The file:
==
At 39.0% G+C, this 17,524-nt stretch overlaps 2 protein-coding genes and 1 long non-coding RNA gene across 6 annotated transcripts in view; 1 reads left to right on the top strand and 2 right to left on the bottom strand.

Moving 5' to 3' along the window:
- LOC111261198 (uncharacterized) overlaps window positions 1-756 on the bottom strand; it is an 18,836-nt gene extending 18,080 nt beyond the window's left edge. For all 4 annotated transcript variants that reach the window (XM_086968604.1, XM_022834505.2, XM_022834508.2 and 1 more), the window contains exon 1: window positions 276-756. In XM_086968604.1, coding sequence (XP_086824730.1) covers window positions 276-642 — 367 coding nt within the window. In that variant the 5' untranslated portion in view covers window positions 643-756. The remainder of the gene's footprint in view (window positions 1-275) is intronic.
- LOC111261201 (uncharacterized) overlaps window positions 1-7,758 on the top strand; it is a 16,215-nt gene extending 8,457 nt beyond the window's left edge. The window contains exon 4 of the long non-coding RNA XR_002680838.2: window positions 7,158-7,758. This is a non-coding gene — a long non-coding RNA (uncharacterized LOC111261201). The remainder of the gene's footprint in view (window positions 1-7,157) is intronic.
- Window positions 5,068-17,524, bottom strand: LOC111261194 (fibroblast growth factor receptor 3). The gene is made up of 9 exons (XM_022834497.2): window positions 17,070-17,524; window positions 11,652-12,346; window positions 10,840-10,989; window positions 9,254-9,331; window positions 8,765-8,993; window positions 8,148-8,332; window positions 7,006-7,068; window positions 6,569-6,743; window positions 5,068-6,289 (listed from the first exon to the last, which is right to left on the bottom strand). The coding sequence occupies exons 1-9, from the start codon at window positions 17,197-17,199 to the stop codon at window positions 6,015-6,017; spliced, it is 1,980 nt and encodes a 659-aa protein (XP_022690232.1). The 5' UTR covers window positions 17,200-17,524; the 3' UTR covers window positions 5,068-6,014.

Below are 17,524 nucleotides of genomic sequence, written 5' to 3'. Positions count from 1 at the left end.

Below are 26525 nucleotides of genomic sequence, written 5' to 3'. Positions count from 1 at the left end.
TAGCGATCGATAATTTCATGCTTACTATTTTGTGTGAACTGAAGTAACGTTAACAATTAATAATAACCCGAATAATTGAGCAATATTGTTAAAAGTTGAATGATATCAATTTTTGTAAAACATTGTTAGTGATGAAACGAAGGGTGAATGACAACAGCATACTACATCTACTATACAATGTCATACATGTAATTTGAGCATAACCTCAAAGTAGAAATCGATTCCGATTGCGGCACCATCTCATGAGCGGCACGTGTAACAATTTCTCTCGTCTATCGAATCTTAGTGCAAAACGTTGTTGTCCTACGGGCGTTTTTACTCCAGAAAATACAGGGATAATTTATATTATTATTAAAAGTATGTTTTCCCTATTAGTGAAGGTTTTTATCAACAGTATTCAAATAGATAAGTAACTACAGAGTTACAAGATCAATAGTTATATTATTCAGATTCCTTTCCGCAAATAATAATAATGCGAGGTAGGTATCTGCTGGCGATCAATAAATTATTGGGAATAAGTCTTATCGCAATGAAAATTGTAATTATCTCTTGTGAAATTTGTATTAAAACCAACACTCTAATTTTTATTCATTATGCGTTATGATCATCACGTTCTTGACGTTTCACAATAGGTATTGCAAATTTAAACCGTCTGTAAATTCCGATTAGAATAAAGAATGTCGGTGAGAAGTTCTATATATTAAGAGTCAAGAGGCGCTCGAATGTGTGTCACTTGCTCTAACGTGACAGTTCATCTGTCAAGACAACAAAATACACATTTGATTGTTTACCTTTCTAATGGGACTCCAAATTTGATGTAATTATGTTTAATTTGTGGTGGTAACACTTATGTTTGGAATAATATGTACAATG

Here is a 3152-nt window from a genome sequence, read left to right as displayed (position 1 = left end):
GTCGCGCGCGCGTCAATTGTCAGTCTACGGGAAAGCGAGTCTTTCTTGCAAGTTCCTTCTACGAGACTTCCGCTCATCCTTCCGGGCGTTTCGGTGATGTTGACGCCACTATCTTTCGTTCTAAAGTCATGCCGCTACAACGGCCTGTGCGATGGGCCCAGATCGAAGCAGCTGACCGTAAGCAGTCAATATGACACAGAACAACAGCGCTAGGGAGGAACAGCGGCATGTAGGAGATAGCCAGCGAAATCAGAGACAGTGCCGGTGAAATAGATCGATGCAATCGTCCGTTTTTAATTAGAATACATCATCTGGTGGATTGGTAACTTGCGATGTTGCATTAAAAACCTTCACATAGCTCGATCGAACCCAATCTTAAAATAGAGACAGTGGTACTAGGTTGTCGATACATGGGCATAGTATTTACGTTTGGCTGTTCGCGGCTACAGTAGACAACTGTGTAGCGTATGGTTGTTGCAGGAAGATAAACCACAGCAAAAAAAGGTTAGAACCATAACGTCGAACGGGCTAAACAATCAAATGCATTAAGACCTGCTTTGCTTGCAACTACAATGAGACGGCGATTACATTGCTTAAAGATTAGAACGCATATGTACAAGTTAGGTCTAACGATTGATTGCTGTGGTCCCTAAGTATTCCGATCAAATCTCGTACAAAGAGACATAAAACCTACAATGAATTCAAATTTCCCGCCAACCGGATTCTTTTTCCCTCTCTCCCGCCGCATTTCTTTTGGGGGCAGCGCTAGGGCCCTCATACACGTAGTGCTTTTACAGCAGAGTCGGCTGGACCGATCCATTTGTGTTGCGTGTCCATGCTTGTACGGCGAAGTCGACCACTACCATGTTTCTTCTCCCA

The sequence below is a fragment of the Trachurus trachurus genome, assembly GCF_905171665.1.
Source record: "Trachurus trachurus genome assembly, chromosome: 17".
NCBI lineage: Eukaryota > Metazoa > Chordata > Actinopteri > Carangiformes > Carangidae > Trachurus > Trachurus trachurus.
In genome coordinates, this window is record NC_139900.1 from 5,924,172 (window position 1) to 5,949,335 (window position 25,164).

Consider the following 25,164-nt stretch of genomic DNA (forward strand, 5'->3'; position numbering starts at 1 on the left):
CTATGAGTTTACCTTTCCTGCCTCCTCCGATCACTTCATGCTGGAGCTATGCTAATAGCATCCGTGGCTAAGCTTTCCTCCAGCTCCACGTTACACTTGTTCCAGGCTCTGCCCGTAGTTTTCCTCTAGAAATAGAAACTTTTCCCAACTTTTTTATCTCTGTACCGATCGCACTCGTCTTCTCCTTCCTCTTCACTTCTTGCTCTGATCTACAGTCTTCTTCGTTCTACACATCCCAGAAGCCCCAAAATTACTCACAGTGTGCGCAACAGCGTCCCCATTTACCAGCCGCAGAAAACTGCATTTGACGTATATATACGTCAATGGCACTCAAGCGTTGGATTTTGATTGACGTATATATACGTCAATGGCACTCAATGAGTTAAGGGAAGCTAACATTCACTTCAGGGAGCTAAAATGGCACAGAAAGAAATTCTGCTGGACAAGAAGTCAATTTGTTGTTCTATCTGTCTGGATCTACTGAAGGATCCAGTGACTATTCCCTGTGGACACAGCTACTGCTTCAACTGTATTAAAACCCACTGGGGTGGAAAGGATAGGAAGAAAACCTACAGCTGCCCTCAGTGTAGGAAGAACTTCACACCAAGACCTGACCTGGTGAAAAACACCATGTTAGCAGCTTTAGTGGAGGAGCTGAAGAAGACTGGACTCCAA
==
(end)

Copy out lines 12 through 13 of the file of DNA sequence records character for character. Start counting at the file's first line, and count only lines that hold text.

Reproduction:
Source record: "Trachurus trachurus genome assembly, chromosome: 17".
NCBI lineage: Eukaryota > Metazoa > Chordata > Actinopteri > Carangiformes > Carangidae > Trachurus > Trachurus trachurus.